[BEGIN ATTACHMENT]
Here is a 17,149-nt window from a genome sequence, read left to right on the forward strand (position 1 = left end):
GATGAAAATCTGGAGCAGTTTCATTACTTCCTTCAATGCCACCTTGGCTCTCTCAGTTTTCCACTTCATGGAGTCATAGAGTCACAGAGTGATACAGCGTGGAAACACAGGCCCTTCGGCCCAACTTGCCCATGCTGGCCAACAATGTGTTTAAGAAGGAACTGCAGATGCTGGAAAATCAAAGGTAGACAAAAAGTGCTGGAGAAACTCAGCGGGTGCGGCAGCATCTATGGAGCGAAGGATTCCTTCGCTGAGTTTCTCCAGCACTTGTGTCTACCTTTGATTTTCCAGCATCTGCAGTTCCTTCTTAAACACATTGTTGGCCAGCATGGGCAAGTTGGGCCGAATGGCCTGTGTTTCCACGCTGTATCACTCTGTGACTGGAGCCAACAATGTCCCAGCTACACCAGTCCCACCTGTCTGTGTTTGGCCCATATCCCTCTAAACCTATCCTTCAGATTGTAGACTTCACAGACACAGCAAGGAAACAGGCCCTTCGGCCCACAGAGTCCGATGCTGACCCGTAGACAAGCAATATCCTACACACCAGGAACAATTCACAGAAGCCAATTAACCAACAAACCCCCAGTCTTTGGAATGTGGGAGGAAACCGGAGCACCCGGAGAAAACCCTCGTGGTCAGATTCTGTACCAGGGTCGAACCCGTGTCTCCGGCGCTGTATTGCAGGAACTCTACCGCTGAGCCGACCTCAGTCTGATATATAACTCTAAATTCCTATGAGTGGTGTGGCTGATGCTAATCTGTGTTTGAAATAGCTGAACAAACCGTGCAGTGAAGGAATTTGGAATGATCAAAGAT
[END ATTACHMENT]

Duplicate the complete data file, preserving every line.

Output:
Here is a 17,149-nt window from a genome sequence, read left to right on the forward strand (position 1 = left end):
GATGAAAATCTGGAGCAGTTTCATTACTTCCTTCAATGCCACCTTGGCTCTCTCAGTTTTCCACTTCATGGAGTCATAGAGTCACAGAGTGATACAGCGTGGAAACACAGGCCCTTCGGCCCAACTTGCCCATGCTGGCCAACAATGTGTTTAAGAAGGAACTGCAGATGCTGGAAAATCAAAGGTAGACAAAAAGTGCTGGAGAAACTCAGCGGGTGCGGCAGCATCTATGGAGCGAAGGATTCCTTCGCTGAGTTTCTCCAGCACTTGTGTCTACCTTTGATTTTCCAGCATCTGCAGTTCCTTCTTAAACACATTGTTGGCCAGCATGGGCAAGTTGGGCCGAATGGCCTGTGTTTCCACGCTGTATCACTCTGTGACTGGAGCCAACAATGTCCCAGCTACACCAGTCCCACCTGTCTGTGTTTGGCCCATATCCCTCTAAACCTATCCTTCAGATTGTAGACTTCACAGACACAGCAAGGAAACAGGCCCTTCGGCCCACAGAGTCCGATGCTGACCCGTAGACAAGCAATATCCTACACACCAGGAACAATTCACAGAAGCCAATTAACCAACAAACCCCCAGTCTTTGGAATGTGGGAGGAAACCGGAGCACCCGGAGAAAACCCTCGTGGTCAGATTCTGTACCAGGGTCGAACCCGTGTCTCCGGCGCTGTATTGCAGGAACTCTACCGCTGAGCCGACCTCAGTCTGATATATAACTCTAAATTCCTATGAGTGGTGTGGCTGATGCTAATCTGTGTTTGAAATAGCTGAACAAACCGTGCAGTGAAGGAATTTGGAATGATCAAAGAT